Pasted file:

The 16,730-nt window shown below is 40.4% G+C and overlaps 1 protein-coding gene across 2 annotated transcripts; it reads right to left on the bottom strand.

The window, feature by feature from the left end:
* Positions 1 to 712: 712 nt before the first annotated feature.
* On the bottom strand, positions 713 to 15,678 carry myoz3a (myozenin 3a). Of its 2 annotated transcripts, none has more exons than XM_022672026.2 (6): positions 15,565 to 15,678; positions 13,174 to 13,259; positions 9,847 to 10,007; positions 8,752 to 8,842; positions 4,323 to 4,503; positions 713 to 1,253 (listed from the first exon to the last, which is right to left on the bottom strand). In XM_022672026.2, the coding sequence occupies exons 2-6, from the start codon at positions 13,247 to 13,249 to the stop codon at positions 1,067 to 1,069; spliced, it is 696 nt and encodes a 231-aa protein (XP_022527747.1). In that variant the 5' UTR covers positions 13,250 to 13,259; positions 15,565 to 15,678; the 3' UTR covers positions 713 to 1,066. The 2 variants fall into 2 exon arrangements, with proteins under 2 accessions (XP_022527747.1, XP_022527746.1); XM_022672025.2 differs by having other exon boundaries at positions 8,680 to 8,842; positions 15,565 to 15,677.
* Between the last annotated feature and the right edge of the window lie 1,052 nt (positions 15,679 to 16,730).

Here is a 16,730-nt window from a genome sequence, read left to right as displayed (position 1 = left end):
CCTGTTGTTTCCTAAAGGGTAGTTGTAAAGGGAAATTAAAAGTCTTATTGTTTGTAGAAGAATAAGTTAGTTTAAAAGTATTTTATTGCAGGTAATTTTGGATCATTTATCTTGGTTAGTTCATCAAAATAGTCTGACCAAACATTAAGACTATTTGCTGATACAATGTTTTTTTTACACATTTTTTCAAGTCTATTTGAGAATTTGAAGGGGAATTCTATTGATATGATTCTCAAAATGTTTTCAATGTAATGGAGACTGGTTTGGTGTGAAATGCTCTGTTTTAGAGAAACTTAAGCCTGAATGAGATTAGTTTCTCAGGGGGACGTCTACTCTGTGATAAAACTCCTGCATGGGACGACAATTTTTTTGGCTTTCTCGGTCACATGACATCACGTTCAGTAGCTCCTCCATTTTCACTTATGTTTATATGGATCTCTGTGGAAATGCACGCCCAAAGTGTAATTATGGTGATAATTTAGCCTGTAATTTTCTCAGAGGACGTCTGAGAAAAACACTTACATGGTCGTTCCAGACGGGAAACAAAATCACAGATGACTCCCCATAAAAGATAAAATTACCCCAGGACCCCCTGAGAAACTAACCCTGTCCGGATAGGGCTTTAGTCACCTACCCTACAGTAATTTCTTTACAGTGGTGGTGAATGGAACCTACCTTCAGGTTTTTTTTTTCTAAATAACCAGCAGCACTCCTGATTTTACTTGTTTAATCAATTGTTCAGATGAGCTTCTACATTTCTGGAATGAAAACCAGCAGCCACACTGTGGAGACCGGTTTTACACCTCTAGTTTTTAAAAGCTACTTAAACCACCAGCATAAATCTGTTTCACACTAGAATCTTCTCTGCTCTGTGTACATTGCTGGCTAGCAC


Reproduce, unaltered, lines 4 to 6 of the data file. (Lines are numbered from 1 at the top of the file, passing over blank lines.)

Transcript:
* On the bottom strand, positions 713 to 15,678 carry myoz3a (myozenin 3a). Of its 2 annotated transcripts, none has more exons than XM_022672026.2 (6): positions 15,565 to 15,678; positions 13,174 to 13,259; positions 9,847 to 10,007; positions 8,752 to 8,842; positions 4,323 to 4,503; positions 713 to 1,253 (listed from the first exon to the last, which is right to left on the bottom strand). In XM_022672026.2, the coding sequence occupies exons 2-6, from the start codon at positions 13,247 to 13,249 to the stop codon at positions 1,067 to 1,069; spliced, it is 696 nt and encodes a 231-aa protein (XP_022527747.1). In that variant the 5' UTR covers positions 13,250 to 13,259; positions 15,565 to 15,678; the 3' UTR covers positions 713 to 1,066. The 2 variants fall into 2 exon arrangements, with proteins under 2 accessions (XP_022527747.1, XP_022527746.1); XM_022672025.2 differs by having other exon boundaries at positions 8,680 to 8,842; positions 15,565 to 15,677.
* Between the last annotated feature and the right edge of the window lie 1,052 nt (positions 15,679 to 16,730).

Here is a 16,730-nt window from a genome sequence, read left to right as displayed (position 1 = left end):